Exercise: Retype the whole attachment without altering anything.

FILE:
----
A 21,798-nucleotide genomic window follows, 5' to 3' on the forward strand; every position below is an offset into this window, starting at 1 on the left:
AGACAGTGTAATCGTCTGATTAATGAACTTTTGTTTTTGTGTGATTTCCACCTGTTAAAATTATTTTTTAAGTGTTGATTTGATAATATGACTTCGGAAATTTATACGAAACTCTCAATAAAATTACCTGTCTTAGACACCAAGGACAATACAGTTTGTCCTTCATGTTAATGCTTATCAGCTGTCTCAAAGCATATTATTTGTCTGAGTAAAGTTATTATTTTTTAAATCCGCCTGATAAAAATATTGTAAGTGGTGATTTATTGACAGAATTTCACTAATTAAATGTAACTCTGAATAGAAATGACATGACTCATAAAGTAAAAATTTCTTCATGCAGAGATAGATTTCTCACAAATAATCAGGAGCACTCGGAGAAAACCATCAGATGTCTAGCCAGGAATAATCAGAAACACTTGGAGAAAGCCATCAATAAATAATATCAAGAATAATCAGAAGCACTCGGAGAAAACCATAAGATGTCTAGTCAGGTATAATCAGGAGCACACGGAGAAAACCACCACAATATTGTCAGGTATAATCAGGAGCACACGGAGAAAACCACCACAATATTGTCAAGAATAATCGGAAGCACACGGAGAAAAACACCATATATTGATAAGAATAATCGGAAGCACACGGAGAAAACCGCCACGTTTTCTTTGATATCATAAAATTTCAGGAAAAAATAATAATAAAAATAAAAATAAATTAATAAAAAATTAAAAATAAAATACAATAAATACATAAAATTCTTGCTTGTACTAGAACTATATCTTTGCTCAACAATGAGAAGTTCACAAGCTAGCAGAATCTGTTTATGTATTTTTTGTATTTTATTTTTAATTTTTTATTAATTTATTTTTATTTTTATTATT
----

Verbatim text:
A 21,798-nucleotide genomic window follows, 5' to 3' on the forward strand; every position below is an offset into this window, starting at 1 on the left:
AGACAGTGTAATCGTCTGATTAATGAACTTTTGTTTTTGTGTGATTTCCACCTGTTAAAATTATTTTTTAAGTGTTGATTTGATAATATGACTTCGGAAATTTATACGAAACTCTCAATAAAATTACCTGTCTTAGACACCAAGGACAATACAGTTTGTCCTTCATGTTAATGCTTATCAGCTGTCTCAAAGCATATTATTTGTCTGAGTAAAGTTATTATTTTTTAAATCCGCCTGATAAAAATATTGTAAGTGGTGATTTATTGACAGAATTTCACTAATTAAATGTAACTCTGAATAGAAATGACATGACTCATAAAGTAAAAATTTCTTCATGCAGAGATAGATTTCTCACAAATAATCAGGAGCACTCGGAGAAAACCATCAGATGTCTAGCCAGGAATAATCAGAAACACTTGGAGAAAGCCATCAATAAATAATATCAAGAATAATCAGAAGCACTCGGAGAAAACCATAAGATGTCTAGTCAGGTATAATCAGGAGCACACGGAGAAAACCACCACAATATTGTCAGGTATAATCAGGAGCACACGGAGAAAACCACCACAATATTGTCAAGAATAATCGGAAGCACACGGAGAAAAACACCATATATTGATAAGAATAATCGGAAGCACACGGAGAAAACCGCCACGTTTTCTTTGATATCATAAAATTTCAGGAAAAAATAATAATAAAAATAAAAATAAATTAATAAAAAATTAAAAATAAAATACAATAAATACATAAAATTCTTGCTTGTACTAGAACTATATCTTTGCTCAACAATGAGAAGTTCACAAGCTAGCAGAATCTGTTTATGTATTTTTTGTATTTTATTTTTAATTTTTTATTAATTTATTTTTATTTTTATTATT